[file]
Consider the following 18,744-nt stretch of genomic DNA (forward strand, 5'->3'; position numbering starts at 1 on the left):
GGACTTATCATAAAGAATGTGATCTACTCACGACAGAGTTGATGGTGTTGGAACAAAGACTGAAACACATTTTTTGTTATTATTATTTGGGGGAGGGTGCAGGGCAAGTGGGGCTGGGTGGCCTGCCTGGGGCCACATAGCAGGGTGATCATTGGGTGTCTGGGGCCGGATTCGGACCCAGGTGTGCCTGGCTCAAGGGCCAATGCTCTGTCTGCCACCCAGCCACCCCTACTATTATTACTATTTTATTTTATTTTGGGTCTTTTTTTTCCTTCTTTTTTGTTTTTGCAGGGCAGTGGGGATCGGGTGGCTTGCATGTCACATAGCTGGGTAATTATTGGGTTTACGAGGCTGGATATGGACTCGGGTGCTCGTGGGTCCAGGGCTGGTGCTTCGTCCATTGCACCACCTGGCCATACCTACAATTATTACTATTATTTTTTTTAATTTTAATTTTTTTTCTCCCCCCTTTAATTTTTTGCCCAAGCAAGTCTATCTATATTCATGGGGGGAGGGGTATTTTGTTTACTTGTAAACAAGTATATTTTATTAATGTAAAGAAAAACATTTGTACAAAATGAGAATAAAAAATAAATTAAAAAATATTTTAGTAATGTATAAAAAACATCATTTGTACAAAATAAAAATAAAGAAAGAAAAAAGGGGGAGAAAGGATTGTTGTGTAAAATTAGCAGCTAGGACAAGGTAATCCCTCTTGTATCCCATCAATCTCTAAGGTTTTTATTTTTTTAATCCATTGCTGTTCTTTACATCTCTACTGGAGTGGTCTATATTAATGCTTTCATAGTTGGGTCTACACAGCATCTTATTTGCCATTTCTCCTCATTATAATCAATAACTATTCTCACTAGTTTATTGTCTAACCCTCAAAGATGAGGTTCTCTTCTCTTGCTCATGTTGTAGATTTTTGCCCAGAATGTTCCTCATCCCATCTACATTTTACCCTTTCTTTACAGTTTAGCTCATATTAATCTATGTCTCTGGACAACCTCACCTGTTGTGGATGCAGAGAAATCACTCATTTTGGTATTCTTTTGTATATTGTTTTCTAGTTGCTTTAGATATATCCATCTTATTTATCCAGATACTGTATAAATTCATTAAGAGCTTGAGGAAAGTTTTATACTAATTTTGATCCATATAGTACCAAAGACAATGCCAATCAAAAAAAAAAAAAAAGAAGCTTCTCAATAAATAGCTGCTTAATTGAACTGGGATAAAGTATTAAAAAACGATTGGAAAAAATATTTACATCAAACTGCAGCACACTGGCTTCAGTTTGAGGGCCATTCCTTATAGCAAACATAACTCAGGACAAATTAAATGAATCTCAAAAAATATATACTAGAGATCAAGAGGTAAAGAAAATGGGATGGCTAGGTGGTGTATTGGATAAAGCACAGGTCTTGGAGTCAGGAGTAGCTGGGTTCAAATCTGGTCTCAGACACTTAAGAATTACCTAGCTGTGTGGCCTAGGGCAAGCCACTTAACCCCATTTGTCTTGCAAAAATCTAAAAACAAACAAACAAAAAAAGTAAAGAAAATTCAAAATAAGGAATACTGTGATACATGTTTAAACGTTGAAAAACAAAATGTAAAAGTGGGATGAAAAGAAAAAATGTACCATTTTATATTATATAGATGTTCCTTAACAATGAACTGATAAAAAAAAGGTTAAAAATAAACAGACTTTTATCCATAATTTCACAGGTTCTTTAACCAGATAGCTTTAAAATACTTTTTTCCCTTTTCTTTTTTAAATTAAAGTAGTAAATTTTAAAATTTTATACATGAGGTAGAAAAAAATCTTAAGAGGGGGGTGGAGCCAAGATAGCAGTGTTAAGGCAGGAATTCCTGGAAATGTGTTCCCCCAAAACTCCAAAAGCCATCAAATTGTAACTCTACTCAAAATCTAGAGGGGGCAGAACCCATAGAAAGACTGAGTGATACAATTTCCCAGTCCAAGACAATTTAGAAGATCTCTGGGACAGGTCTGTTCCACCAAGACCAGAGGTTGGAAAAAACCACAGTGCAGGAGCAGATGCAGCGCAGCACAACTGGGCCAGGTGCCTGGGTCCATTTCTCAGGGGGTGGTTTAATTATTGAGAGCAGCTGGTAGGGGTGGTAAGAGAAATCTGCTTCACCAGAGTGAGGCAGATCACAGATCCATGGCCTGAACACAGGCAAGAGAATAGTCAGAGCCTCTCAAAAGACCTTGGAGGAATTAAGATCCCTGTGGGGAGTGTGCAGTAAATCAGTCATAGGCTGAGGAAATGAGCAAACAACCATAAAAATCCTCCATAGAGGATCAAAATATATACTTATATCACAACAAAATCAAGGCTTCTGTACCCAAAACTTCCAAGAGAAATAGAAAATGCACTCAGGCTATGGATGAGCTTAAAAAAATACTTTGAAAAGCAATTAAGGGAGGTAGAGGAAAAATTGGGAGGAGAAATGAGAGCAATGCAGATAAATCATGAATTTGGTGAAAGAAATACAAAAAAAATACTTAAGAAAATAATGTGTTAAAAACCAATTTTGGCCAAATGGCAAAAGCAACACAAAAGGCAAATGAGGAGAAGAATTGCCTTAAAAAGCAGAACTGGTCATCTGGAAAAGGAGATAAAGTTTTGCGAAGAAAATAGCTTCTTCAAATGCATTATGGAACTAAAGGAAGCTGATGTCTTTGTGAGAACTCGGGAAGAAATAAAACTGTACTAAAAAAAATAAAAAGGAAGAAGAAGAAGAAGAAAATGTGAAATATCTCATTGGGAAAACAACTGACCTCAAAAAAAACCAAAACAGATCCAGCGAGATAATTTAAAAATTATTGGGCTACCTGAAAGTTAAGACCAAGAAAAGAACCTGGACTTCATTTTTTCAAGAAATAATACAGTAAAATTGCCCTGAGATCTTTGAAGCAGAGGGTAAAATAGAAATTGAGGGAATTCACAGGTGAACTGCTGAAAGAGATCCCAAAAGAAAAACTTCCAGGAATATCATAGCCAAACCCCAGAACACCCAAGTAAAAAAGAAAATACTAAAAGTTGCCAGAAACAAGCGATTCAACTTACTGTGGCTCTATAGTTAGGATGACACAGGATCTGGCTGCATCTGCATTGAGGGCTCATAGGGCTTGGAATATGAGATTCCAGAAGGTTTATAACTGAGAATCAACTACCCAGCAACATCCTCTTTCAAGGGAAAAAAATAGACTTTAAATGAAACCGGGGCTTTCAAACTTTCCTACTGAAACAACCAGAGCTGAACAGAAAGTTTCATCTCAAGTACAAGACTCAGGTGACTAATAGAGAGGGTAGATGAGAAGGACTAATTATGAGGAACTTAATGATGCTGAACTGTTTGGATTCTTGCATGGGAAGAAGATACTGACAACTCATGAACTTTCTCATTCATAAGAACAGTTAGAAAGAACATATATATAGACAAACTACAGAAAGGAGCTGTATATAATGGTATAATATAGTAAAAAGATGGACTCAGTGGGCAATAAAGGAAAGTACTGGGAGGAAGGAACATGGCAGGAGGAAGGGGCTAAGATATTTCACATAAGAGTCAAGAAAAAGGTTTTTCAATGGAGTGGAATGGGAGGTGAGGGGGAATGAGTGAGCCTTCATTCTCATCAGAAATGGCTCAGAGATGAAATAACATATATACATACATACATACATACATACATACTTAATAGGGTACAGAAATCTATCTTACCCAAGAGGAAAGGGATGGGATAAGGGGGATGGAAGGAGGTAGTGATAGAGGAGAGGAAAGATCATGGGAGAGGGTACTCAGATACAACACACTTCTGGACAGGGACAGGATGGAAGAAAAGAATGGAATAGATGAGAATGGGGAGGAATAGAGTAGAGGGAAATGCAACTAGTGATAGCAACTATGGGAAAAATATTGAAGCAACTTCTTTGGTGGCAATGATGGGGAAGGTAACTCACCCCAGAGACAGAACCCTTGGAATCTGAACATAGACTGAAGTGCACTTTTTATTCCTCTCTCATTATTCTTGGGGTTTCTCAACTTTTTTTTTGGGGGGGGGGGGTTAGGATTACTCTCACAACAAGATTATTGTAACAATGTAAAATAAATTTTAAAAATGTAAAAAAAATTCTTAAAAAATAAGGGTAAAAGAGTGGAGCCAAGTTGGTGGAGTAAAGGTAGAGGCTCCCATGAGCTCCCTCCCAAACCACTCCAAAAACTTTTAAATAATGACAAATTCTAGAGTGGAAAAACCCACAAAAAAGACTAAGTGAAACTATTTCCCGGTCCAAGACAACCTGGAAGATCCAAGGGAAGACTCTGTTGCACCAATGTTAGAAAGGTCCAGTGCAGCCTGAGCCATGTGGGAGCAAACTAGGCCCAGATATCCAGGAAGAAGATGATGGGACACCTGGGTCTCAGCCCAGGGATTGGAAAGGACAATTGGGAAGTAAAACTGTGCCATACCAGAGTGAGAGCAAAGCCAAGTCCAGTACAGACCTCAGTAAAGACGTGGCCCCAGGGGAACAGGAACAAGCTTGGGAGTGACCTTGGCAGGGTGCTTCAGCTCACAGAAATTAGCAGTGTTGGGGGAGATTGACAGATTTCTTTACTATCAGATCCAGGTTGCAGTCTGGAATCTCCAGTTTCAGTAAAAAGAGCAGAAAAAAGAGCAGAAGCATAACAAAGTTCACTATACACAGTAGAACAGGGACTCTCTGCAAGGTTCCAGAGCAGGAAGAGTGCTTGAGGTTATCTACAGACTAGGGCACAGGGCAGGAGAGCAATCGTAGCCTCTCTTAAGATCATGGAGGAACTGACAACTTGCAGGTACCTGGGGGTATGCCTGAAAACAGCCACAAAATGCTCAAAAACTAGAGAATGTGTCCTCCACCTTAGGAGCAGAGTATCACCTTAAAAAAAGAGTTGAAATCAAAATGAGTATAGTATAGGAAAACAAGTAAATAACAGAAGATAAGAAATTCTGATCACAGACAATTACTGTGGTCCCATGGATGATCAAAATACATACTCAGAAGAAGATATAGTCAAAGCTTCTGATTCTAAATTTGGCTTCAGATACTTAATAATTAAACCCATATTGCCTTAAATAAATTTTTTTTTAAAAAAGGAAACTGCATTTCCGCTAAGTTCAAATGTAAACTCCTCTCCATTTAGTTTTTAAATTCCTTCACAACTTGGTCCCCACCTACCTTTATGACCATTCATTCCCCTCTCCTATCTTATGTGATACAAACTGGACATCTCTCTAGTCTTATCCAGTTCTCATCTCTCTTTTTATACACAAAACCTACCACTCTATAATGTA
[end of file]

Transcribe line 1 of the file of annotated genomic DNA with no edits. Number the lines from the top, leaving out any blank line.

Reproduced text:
Consider the following 18,744-nt stretch of genomic DNA (forward strand, 5'->3'; position numbering starts at 1 on the left):